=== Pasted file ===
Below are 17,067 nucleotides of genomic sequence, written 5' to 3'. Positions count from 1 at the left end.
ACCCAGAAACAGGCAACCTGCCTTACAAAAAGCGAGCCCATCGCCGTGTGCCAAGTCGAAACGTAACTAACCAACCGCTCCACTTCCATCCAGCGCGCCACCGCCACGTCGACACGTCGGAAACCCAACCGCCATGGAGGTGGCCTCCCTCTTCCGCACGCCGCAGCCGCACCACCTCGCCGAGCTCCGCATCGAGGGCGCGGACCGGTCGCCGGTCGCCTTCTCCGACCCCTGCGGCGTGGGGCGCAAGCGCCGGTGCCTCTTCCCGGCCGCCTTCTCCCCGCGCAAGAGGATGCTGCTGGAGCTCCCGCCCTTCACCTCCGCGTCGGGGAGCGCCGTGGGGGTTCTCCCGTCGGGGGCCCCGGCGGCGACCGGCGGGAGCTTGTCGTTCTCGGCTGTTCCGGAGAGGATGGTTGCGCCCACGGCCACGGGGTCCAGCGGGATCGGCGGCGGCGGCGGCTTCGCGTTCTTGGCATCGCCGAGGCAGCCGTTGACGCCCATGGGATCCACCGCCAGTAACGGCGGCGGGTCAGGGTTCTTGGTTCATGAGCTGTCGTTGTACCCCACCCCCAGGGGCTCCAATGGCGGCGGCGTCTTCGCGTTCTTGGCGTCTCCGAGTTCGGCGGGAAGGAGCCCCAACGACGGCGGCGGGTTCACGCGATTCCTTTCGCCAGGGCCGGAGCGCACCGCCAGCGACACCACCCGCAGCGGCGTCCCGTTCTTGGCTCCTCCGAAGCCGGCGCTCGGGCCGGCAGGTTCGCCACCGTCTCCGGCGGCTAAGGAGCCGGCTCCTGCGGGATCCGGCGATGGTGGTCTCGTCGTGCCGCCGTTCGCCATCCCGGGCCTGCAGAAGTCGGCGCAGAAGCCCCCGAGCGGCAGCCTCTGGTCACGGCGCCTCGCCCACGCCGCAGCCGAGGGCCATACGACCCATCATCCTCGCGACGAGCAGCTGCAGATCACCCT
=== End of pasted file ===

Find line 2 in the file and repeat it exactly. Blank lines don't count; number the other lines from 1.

ACCCAGAAACAGGCAACCTGCCTTACAAAAAGCGAGCCCATCGCCGTGTGCCAAGTCGAAACGTAACTAACCAACCGCTCCACTTCCATCCAGCGCGCCACCGCCACGTCGACACGTCGGAAACCCAACCGCCATGGAGGTGGCCTCCCTCTTCCGCACGCCGCAGCCGCACCACCTCGCCGAGCTCCGCATCGAGGGCGCGGACCGGTCGCCGGTCGCCTTCTCCGACCCCTGCGGCGTGGGGCGCAAGCGCCGGTGCCTCTTCCCGGCCGCCTTCTCCCCGCGCAAGAGGATGCTGCTGGAGCTCCCGCCCTTCACCTCCGCGTCGGGGAGCGCCGTGGGGGTTCTCCCGTCGGGGGCCCCGGCGGCGACCGGCGGGAGCTTGTCGTTCTCGGCTGTTCCGGAGAGGATGGTTGCGCCCACGGCCACGGGGTCCAGCGGGATCGGCGGCGGCGGCGGCTTCGCGTTCTTGGCATCGCCGAGGCAGCCGTTGACGCCCATGGGATCCACCGCCAGTAACGGCGGCGGGTCAGGGTTCTTGGTTCATGAGCTGTCGTTGTACCCCACCCCCAGGGGCTCCAATGGCGGCGGCGTCTTCGCGTTCTTGGCGTCTCCGAGTTCGGCGGGAAGGAGCCCCAACGACGGCGGCGGGTTCACGCGATTCCTTTCGCCAGGGCCGGAGCGCACCGCCAGCGACACCACCCGCAGCGGCGTCCCGTTCTTGGCTCCTCCGAAGCCGGCGCTCGGGCCGGCAGGTTCGCCACCGTCTCCGGCGGCTAAGGAGCCGGCTCCTGCGGGATCCGGCGATGGTGGTCTCGTCGTGCCGCCGTTCGCCATCCCGGGCCTGCAGAAGTCGGCGCAGAAGCCCCCGAGCGGCAGCCTCTGGTCACGGCGCCTCGCCCACGCCGCAGCCGAGGGCCATACGACCCATCATCCTCGCGACGAGCAGCTGCAGATCACCCT